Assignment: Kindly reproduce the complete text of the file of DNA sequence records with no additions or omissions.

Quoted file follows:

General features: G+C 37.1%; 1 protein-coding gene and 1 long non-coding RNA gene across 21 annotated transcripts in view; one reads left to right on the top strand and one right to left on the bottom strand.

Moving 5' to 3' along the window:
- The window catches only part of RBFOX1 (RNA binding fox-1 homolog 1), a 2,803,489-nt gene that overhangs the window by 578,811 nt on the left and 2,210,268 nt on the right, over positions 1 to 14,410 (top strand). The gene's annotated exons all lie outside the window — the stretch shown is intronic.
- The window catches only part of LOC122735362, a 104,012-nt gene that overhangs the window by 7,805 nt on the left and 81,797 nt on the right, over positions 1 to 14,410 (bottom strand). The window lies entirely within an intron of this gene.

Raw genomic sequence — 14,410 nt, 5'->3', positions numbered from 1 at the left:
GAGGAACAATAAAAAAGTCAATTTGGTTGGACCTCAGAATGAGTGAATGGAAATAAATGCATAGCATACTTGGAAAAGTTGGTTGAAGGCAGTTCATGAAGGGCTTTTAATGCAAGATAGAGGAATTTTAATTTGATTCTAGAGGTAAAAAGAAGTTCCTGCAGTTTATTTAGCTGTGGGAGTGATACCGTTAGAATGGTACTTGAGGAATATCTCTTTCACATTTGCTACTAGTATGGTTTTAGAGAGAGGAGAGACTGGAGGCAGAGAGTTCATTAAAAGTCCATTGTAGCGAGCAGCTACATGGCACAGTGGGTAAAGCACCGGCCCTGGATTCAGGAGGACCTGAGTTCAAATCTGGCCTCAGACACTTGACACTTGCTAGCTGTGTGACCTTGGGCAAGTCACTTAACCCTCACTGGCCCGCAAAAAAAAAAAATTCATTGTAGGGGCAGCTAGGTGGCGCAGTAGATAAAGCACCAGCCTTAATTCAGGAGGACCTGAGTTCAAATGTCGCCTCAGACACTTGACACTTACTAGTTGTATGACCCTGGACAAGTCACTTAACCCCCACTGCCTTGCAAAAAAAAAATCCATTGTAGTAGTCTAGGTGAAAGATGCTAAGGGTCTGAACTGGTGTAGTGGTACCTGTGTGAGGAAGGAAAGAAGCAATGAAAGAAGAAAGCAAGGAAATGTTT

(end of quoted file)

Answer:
General features: G+C 37.1%; 1 protein-coding gene and 1 long non-coding RNA gene across 21 annotated transcripts in view; one reads left to right on the top strand and one right to left on the bottom strand.

Moving 5' to 3' along the window:
- The window catches only part of RBFOX1 (RNA binding fox-1 homolog 1), a 2,803,489-nt gene that overhangs the window by 578,811 nt on the left and 2,210,268 nt on the right, over positions 1 to 14,410 (top strand). The gene's annotated exons all lie outside the window — the stretch shown is intronic.
- The window catches only part of LOC122735362, a 104,012-nt gene that overhangs the window by 7,805 nt on the left and 81,797 nt on the right, over positions 1 to 14,410 (bottom strand). The window lies entirely within an intron of this gene.

Raw genomic sequence — 14,410 nt, 5'->3', positions numbered from 1 at the left:
GAGGAACAATAAAAAAGTCAATTTGGTTGGACCTCAGAATGAGTGAATGGAAATAAATGCATAGCATACTTGGAAAAGTTGGTTGAAGGCAGTTCATGAAGGGCTTTTAATGCAAGATAGAGGAATTTTAATTTGATTCTAGAGGTAAAAAGAAGTTCCTGCAGTTTATTTAGCTGTGGGAGTGATACCGTTAGAATGGTACTTGAGGAATATCTCTTTCACATTTGCTACTAGTATGGTTTTAGAGAGAGGAGAGACTGGAGGCAGAGAGTTCATTAAAAGTCCATTGTAGCGAGCAGCTACATGGCACAGTGGGTAAAGCACCGGCCCTGGATTCAGGAGGACCTGAGTTCAAATCTGGCCTCAGACACTTGACACTTGCTAGCTGTGTGACCTTGGGCAAGTCACTTAACCCTCACTGGCCCGCAAAAAAAAAAAATTCATTGTAGGGGCAGCTAGGTGGCGCAGTAGATAAAGCACCAGCCTTAATTCAGGAGGACCTGAGTTCAAATGTCGCCTCAGACACTTGACACTTACTAGTTGTATGACCCTGGACAAGTCACTTAACCCCCACTGCCTTGCAAAAAAAAAATCCATTGTAGTAGTCTAGGTGAAAGATGCTAAGGGTCTGAACTGGTGTAGTGGTACCTGTGTGAGGAAGGAAAGAAGCAATGAAAGAAGAAAGCAAGGAAATGTTT